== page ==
Zo on Matt Damon (take note I also take apart a mantra Matt Damon memes from the left)

Just a quick note on Matt Damon’s mantra about rich people not sending their kids to war. The first excerpt is a breakdown of racial diversity of death in Iraq:

The latest census, of Americans, shows the following distribution of American citizens, by Race:

1. European descent (White) ….. 69.12%
2. Hispanic ……………………..​…… 12.5%3.
3. Black…………………​……………. 12.3%
4. Asian ……………………..​………… 3.7%
5. Native American ……………….. 1.0%
6. Other ……………………..​………. 2.6%

Now… here are the fatalities by Race; over the past three years in Iraqi Freedom:

1. European descent (white) …74.31%
2. Hispanic ……………………..​… 10.74%
3. Black ……………………..​……… 9.67%
4. Asian ……………………..​……. . 1.81%
5. Native American ……………… 1.09%
6. Other ……………………..​……… .33%

You do the Math! These figures don’t lie… but, Media-liars figure then distort these numbers to try and sway public opinion!

(From: 4,000 Combat Deaths)

This is an also from my old blog (also a response to a liberal friend) responding to a Charilie Rangel video (Video Link) about him wanting a draft so more rich kids would be drafted and thusly, the war in Iraq wouldn’t happen (a non-sequitur by the way):

Another piece O’ information Rangel cannot see through the political forest is that most of the volunteers are from affluent neighborhoods, as the following Washington Times (November 8, 2005) article points out:

◆ The Heritage Foundation research paper found that a higher percentage of middle-class and upper-middle-class families have been providing enlistees for the war on Islamic militants since the September 11 attacks on the United States. Researchers matched the ZIP codes of recruits over the past five years with federal government estimates of household incomes in those neighborhoods. Contrary to complaints from some liberal lawmakers and pundits, the data show that the poor are not shouldering the bulk of the military’s need for new soldiers, airmen, sailors and Marines. The poorest neighborhoods provided 18 percent of recruits in prewar 1999 and 14.6 percent in 2003. By contrast, areas where household incomes ranged from $30,000 to $200,000 provided more than 85 percent…. About 98 percent of all enlistees from 1999 to 2003 had a high school diploma, compared with 75 percent of nonrecruits nationwide.

Sorry Charlie, your “Bumper-Sticker Slogans” aren’t working out for you to well, at least those who can type into Google the words, “military record number middle-class”, which apparently your staff cannot.

(From: Democrats Calling for the Draft… AGAIN!)

This from the Heritage Foundation:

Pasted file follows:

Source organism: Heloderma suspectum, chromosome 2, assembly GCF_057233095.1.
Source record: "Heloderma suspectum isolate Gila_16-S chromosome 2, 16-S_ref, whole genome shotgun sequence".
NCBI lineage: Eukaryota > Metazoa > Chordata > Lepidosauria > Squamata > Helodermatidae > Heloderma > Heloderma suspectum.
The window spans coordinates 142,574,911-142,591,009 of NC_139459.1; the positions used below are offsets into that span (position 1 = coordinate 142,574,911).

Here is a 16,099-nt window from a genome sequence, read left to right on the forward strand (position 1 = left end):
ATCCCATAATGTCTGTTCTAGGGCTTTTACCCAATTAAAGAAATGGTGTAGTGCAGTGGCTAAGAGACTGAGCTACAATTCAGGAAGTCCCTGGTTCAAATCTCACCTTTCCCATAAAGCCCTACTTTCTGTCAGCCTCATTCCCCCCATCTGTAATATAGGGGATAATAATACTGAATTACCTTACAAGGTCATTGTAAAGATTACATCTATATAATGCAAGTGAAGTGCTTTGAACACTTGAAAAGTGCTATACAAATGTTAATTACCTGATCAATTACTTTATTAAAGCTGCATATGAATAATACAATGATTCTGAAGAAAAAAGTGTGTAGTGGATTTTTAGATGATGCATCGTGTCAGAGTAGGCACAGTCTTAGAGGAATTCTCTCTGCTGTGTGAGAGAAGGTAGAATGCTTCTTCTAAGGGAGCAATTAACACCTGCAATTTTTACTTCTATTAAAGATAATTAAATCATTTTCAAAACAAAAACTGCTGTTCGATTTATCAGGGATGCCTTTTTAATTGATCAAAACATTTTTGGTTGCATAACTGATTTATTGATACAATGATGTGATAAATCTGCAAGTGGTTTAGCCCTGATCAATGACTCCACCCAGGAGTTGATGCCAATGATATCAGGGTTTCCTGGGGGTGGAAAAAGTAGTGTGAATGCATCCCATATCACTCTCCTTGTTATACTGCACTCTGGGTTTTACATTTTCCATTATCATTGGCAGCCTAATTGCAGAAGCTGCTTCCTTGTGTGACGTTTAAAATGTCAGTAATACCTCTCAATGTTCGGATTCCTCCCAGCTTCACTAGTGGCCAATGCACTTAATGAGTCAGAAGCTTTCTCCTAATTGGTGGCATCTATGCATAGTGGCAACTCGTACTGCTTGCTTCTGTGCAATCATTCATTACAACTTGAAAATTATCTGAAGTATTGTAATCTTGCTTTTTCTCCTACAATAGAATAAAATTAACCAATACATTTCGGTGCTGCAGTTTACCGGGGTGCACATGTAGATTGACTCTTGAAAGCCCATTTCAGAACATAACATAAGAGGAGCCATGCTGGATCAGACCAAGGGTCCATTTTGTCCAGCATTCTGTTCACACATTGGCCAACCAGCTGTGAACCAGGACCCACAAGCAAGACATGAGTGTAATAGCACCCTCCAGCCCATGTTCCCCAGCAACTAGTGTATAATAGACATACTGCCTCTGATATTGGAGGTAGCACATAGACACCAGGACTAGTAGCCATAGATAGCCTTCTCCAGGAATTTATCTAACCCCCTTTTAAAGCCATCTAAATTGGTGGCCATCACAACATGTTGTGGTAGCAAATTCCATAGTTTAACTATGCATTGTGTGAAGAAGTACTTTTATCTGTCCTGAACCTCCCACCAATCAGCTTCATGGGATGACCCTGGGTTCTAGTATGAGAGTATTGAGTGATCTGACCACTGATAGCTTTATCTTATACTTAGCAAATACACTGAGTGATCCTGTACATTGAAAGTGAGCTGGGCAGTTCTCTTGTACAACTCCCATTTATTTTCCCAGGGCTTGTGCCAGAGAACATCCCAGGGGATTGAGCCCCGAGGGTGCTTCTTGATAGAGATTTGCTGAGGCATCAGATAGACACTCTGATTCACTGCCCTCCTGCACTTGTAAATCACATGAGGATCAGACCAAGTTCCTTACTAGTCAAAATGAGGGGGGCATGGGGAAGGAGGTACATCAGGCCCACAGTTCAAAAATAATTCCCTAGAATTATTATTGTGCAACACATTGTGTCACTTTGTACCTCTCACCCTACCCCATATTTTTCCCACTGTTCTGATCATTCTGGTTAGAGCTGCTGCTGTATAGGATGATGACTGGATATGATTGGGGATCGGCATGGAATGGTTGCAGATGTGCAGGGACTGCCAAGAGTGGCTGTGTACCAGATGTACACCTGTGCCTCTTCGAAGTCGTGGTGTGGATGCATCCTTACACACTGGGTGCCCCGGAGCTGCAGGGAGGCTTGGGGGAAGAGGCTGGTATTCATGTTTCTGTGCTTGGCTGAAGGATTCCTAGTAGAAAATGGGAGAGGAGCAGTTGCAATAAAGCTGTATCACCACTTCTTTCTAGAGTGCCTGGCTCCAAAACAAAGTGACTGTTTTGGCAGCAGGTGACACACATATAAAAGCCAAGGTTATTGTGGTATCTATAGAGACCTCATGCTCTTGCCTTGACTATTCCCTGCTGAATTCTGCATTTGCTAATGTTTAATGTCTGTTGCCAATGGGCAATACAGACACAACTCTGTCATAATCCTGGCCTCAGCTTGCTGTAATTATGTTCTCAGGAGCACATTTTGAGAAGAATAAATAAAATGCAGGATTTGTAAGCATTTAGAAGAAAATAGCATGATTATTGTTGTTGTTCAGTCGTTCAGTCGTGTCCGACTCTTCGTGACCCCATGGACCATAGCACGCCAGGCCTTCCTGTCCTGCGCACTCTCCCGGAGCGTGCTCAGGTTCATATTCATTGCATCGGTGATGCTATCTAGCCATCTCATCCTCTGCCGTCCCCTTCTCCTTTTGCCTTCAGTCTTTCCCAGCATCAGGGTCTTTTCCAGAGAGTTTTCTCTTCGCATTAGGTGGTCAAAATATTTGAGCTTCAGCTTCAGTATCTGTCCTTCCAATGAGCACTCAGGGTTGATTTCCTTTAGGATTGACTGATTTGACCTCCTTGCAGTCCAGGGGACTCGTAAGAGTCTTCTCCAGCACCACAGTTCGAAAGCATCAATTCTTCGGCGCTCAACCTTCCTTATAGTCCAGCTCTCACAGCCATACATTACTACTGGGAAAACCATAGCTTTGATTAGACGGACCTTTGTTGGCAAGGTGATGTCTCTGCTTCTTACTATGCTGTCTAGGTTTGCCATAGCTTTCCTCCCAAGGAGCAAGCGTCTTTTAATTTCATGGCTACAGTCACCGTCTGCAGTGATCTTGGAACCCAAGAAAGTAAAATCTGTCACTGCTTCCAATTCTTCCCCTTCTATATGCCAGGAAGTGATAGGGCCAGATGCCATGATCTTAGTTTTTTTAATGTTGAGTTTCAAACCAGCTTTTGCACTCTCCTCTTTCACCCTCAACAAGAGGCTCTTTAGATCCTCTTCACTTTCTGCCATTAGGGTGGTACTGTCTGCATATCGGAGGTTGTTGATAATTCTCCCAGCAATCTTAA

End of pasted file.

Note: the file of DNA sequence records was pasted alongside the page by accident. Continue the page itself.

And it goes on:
1. U.S. military service disproportionately attracts enlisted personnel and officerswho do not come from disadvantaged backgrounds. Previous Heritage Foundation research demonstrated that the quality of enlisted troops has increased since the start of the Iraq war. This report demonstrates that the same is true of the officer corps.
  2. Members of the all-volunteer military are significantly more likely to come from high-income neighborhoods than from low-income neighborhoods. Only 11 percent of enlisted recruits in 2007 came from the poorest one-fifth (quintile) of neighborhoods, while 25 percent came from the wealthiest quintile. These trends are even more pronounced in the Army Reserve Officer Training Corps (ROTC) program, in which 40 percent of enrollees come from the wealthiest neighborhoods-a number that has increased substantially over the past four years.
  3. American soldiers are more educated than their peers. A little more than 1 percent of enlisted personnel lack a high school degree, compared to 21 percent of men 18-24 years old, and 95 percent of officer accessions have at least a bachelor’s degree.
  4. Contrary to conventional wisdom, minorities are not overrepresented in military service. Enlisted troops are somewhat more likely to be white or black than their non-military peers. Whites are proportionately represented in the officer corps, and blacks are overrepresented, but their rate of overrepresentation has declined each year from 2004 to 2007. New recruits are also disproportionately likely to come from the South, which is in line with the history of Southern military tradition.

 …(read more)…

 

And from the American Forces Press Service,

…. On the socioeconomic side, the military is strongly middle class, Gilroy said. More recruits are drawn from the middle class and fewer are coming from poorer and wealthier families. Recruits from poorer families are actually underrepresented in the military, Gilroy said.

Other trends are that the number of recruits from wealthier families is increasing, and the number of recruits from suburban areas has increased. This also tracks that young men and women from the middle class are serving in the military.

Young men and women from urban areas are not volunteering, Gilroy said. In fact, urban areas provide far fewer recruits as a percentage of the total population than small towns and rural areas.

…(read more)…

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